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Jun 26, 2003
How To

How Red Hat Has Kept its Email Newsletter Open Rates Higher Than Average for Four Years in a Row

SUMMARY: Marketers' email newsletters are often afflicted with "sophomore slump." You do ok at the start and then you run out of editorial steam, and/or your readers get tired of you.
How can you get readers to continue opening and clicking for years? We asked Red Hat, a high-tech company with 850,000 adoring newsletter readers. (It generates decent sales leads too.) Includes samples.
by Reporter, Lynda Partner


The average email newsletter sent for marketing purposes gets
about a 35% open rate. If it is exceptionally well written and
many of the names on the list are fairly new.

Since 1999, Linux software provider Red Hat has sent out a
monthly newsletter that consistently gets higher than average
open rates, ranging from 45% to 90%.

No, it is not a personalized newsletter, or one sent to just a
tiny niche audience.

Red Hat's 850,000 subscribers include everyone from Fortune 500
CIOs to geeky students, many of whom have been on the list for
years.

We asked Red Hat's Senior Marketing Communications Manager Chris
Grams how they have gained such fervent long-term loyalty from this
diverse list for a newsletter that is, at its heart, a sales lead
generation device.

Grams says, "Give your readers what they want, not what you want.
It's OK to guide them, but it should be their newsletter as much
as yours."

What did Red Hat discover 850,000 IT pros and software fans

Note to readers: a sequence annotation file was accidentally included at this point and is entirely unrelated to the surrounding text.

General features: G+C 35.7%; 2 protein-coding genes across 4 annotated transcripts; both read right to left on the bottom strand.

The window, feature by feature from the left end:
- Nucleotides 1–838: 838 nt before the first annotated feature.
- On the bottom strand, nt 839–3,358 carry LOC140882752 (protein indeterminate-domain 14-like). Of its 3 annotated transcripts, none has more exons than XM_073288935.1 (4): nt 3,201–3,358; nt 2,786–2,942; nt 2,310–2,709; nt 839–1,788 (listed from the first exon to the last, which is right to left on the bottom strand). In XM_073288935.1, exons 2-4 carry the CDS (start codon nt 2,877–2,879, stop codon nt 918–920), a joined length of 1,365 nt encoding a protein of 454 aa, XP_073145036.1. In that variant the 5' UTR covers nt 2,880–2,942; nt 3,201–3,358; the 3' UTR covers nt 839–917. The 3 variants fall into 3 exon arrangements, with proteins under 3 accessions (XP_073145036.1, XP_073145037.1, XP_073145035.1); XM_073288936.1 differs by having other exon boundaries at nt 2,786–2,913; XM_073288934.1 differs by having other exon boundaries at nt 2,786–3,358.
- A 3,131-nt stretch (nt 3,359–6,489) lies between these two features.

really want?

Seriously techie tips written in seriously techie language
coupled with a lot of irreverent humor.

In fact, at launch in 1999, the newsletter was mostly geeky
humor. As the world changed, and readers moved up the
corporate ranks, the newsletter's tone matched their growing
seriousness. Today the humor is still there, but it is below the
fold. (See link below to compare the very first newsletter to
the way it looks today.)

Grams says he thinks the humor helps build an emotional
connection that keeps readers clicking to open.

"You know, whether he's a corporate guy or a sys admin, at the
end of the day he's still a guy. He laughs at the same jokes,
likes the same zany stories. Why write differently to him
because he's reading this in a corporate setting?"

The two most interactive sections of the newsletter consistently
get the highest click rates:

Most popular: Ask Shadowman
This Q&A forum gives answers to highly technical questions
with a dash of cheeky humor thrown in.

Second most popular: Tech Question Contest
Readers compete to answer a tough question, and winners names
are posted in the next issue. Grams says the response rate to
the Contest is always phenomenal. He has to schedule staffers
to be available to deal with the flood of responses.

Notably, he often sees the same names appearing as
winners year after year. Winning a contest certainly breeds
loyalty.

Aside from highly appealing content, Grams says publishing